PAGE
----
Gulf state's largest lender posts 55 percent rise in Q4 profit to US$305.2m
National Bank of Abu Dhabi (NBAD), the UAE's largest lender by market value, posted a 55 percent rise in fourth-quarter net profit, beating analysts' forecasts, helped by higher investment income and lower impairment charges.
The majority state-owned bank made a net profit of AED1.12bn (US$305.2m) in the fourth quarter compared with AED724m for the prior-year period, it said in a bourse statement on Tuesday.
Full-year profit was AED4.33bn, up 16.8 percent from AED3.71bn in 2011, NBAD said.
Analysts on average forecast a fourth-quarter profit of AED876.5m in a Reuters poll earlier this month.
"Our growth was a result of the success of our diversified business model, investment gains driven by favorable financial market conditions and successful hedging strategies," Michael Tomalin, NBAD's CEO, said in the statement.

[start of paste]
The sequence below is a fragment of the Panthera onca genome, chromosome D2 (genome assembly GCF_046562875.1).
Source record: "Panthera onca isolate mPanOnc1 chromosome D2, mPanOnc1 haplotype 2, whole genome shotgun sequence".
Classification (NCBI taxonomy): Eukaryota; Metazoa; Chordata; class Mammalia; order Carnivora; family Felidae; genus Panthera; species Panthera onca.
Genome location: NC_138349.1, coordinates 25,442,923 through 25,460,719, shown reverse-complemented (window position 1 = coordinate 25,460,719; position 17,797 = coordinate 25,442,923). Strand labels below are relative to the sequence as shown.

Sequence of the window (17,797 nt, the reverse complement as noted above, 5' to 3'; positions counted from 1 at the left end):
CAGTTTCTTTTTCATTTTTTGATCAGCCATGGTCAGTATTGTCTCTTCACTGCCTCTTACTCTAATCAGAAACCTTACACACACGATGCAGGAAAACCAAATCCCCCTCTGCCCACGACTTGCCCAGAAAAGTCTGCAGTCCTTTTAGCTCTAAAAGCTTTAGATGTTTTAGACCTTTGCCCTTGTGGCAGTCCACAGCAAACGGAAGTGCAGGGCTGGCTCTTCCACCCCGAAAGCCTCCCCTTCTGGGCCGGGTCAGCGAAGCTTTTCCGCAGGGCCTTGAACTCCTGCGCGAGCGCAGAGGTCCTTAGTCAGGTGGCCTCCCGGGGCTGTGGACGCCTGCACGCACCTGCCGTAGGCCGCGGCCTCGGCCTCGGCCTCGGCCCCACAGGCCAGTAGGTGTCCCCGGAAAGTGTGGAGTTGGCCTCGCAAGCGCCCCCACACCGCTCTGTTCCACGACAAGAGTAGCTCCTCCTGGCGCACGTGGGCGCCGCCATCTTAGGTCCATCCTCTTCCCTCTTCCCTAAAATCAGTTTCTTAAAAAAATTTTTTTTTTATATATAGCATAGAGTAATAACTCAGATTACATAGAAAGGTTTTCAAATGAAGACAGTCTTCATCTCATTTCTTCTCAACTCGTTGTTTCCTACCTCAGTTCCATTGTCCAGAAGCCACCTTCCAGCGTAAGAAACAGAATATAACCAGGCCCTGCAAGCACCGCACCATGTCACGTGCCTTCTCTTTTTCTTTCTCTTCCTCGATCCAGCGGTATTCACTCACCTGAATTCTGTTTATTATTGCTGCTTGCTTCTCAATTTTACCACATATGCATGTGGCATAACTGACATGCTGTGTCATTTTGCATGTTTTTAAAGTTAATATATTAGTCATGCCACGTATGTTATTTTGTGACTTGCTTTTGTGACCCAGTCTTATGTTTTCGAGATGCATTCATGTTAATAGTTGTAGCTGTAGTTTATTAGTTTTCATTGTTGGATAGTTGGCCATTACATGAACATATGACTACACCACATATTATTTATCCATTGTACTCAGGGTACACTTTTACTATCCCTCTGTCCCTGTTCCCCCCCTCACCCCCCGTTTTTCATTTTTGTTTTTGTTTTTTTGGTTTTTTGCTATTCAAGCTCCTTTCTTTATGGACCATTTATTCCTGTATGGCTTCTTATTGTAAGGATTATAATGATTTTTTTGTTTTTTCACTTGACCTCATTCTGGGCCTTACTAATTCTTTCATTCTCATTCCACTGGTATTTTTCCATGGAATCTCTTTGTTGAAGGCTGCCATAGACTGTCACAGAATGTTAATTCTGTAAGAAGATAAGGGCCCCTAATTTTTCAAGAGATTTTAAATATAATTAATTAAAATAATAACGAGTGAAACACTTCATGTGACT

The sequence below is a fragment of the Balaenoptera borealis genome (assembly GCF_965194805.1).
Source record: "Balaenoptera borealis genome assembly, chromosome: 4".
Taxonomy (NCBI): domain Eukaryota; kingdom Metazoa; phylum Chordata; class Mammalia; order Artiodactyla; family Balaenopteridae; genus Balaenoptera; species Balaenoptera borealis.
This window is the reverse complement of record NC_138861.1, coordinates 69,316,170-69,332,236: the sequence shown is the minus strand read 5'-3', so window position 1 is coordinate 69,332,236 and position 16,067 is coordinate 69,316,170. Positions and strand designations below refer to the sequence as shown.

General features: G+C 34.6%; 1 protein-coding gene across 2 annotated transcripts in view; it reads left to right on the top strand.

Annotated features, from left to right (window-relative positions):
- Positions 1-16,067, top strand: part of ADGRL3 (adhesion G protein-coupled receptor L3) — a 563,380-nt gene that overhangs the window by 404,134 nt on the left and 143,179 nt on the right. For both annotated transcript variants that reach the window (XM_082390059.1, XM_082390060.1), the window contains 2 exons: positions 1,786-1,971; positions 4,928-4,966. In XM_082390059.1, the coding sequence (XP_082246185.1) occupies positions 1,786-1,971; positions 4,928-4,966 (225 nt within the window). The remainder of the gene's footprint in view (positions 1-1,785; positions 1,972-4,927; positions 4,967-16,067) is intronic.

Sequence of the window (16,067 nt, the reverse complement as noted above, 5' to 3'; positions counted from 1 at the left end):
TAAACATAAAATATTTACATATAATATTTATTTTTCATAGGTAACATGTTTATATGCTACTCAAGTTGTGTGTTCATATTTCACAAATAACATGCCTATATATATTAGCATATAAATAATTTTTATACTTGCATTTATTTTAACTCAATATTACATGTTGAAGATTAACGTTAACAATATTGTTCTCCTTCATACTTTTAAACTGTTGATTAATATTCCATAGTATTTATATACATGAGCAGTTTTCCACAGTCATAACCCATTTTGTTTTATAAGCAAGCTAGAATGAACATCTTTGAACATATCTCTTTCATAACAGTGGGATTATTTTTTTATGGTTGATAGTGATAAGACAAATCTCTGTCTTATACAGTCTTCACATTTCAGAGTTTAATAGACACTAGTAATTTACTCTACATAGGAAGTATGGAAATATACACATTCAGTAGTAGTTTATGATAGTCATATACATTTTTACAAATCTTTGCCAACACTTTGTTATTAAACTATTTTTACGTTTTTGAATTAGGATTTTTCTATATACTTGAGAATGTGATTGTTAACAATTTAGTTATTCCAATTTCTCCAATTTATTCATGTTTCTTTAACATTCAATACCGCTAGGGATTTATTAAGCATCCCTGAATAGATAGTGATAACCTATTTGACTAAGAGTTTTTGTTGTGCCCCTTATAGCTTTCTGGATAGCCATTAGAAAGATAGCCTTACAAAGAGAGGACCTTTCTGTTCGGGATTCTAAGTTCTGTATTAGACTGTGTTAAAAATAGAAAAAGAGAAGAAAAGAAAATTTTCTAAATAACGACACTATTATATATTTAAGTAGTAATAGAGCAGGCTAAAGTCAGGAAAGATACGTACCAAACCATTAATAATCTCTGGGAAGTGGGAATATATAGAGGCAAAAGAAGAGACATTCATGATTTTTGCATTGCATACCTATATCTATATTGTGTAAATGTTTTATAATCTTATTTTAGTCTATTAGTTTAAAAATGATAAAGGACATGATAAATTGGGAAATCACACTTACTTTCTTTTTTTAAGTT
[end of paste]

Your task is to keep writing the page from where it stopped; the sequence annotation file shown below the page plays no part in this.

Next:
The lender also continued to expand its international presence by opening offices in China and Malaysia, and has set a target of expanding abroad from 14 countries to 41 countries by 2022, he said.
Net impairment charges for the fourth quarter stood at AED365m, down 24 percent from the prior-year period. Full-year charges reached AED1.33bn compared with AED1.49bn in 2011.
Loans and advances stood at AED164.6bn in 2012, down 3.2 percent compared with 2011, while deposits rose 25.4 per cent to AED190.3bn. Total assets grew 17.6 per cent during the year to AED300.6bn.
In November, the bank issued a 15-year MYR500m (US$163m) Islamic bond or sukuk, its third in the south Asian currency. NBAD earlier opened a wholly-owned subsidiary in the Malaysian capital
The bank is also looking at acquisitions in Asia and Africa as part of plans to double the proportion of profits it makes from abroad over the coming decade, its head of international banking said in December.
Shares in NBAD were suspended pending the earnings announcement. They are up 7.8 percent year-to-date.